Wednesday, September 14, 2016

Lessons from Facebook for New Teachers

Not too long ago, Facebook was just a coding project for Mark Zuckerberg.  Today, it is a global business worth billions.  I remembered when Facebook started, there were many other social networks such as Friendsters and MySpace who were going after the same opportunity.  A few years later, FB has wiped them out.

Image result for facebook

Here are some lessons we can learn from Facebook and how we can apply them in our classroom:

1  One of the successful selling points of FB is it is very user-friendly. Even an uneducated adult knows how to use FB. The features are easy to use.  Keep your lessons user-friendly.  Simplify, simplify and simplify.  Remember that many in your class might not understand what you are saying and are too shy to ask.  Use the traffic lights to get feedback.  Do not fall into the 'syok sendiri' syndrome.

2  Allow students time for sharing their status/opinions.  Each child has a voice and it is often drowned out by the noise and the teacher.  FB gives airtime opportunities for  people to air their grouses and share whatever they like, no matter what they look like or sound like.

3  Keep changing things around by bringing a new game, a new idea to your classroom to keep things fresh.  Look at what others are doing, network and learn new things so that you will continue to have something new to offer to your students.  Do not be afraid to try new ideas.  FB does not take its success for granted.  It keeps learning, keeps asking for user's opinion and keeps bringing something new every now and then.  You are only as good as your last result.  You cannot keep basking in your past glory and refuse to change. Look at Nokia.

4  FB also listens to its customers and clients.  Each time it rolls out something that customers didn't like, it takes it out.  It is important to listen to students.  Although they may not be brave enough to tell you that your class sucks, the parking lot is a place for them to put up their grievances too.  Roll out an evaluation now and then about your classroom practices.  You will learn a lot and be gracious enough to learn from your mistakes.
5 Learn to take criticisms and do not let them get to you.  Zuckerberg had to face a lot of attacks and criticisms but he survived every one of them.  When you are successful, people will get jealous and they like to pass unkind comments sometimes.  You just have to develop a thick skin and move on.
6  Build relationships by celebrating birthdays and events together.  Get a monitor to be the reminder for everyone's birthday.  Everyone loves to receive greetings and presents.  FB recognises this and it has helped many remember their friends' birthday and it has made possible for a person to receive so many greetings in a day.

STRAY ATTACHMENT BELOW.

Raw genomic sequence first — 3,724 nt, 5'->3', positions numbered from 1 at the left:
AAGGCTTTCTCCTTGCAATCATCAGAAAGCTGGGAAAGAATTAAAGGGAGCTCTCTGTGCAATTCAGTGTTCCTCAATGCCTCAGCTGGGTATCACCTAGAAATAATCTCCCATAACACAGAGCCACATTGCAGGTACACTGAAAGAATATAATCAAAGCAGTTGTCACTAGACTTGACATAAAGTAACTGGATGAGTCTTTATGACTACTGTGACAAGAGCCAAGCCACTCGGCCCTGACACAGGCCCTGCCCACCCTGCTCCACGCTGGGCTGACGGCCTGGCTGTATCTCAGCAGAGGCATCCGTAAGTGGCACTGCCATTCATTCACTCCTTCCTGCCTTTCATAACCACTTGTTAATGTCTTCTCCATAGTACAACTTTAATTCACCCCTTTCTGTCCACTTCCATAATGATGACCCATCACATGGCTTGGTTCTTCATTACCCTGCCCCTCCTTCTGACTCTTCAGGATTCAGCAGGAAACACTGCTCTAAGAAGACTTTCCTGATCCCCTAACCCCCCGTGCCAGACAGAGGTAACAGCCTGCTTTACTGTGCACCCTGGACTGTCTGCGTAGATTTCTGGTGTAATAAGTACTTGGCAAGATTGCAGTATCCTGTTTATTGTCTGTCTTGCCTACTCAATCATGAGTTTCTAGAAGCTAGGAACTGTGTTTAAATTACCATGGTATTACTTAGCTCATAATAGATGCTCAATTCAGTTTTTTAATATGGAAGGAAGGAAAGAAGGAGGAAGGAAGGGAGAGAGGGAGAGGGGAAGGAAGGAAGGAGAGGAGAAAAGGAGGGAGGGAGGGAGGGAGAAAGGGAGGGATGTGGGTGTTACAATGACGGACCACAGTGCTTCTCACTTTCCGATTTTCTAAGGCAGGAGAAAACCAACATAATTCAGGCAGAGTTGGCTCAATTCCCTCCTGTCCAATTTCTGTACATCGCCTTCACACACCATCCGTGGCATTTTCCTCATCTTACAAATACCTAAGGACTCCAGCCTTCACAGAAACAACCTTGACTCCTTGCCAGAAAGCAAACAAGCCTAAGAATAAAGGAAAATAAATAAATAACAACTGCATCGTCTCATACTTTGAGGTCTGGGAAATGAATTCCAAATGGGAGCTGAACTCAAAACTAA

7  Create a group of friends and mentors to help you learn. Mark Zuckerberg was not as good at management as he was in coding.  He surrounded himself with a group of advisors, including Steve Job.  He learned as much as he could from each of these men, as well as from many of the executives he recruited to Facebook. Look at the company you keep.  If you surround yourself with negative people who are always complaining, then you are going to be like one of them.   
8  Focus on a long term vision and do not let the assessment data pull you down.  Yes, the data tells you a story and think smart about helping students achieve their learning goals.  However, you need to pace yourself to avoid burnout.  You are not here to run a sprint but a marathon.  So, while helping students prepare for the exam, think about the vision you have for the class and the subject you are teaching.  The projects and classroom tasks should point towards achieving this vision. FB's mission is to make the world more open and connected and everything they do points towards this vision.
What is your mission?

Ideas for Classroom Management

Here is a great link to ideas on managing the classroom.
Great classroom management ideas from Scholastic

No. 1 - Hand up - is like parking lot.  Students put up their names if they need help on the hand.  Such a cute idea.   I love the Bingo for good classroom behaviour.  Good behaviour gets a reward of a number, and the first to fill up a line gets another prize.
No.2  looks like another version of the traffic lights that we are using.  No.4 helps us to keep track of students' whereabouts.  Some students like to ask for toilet breaks but never come back.  A look at the Cheat Sheet will tell you whether they are back.  Which is your favourite?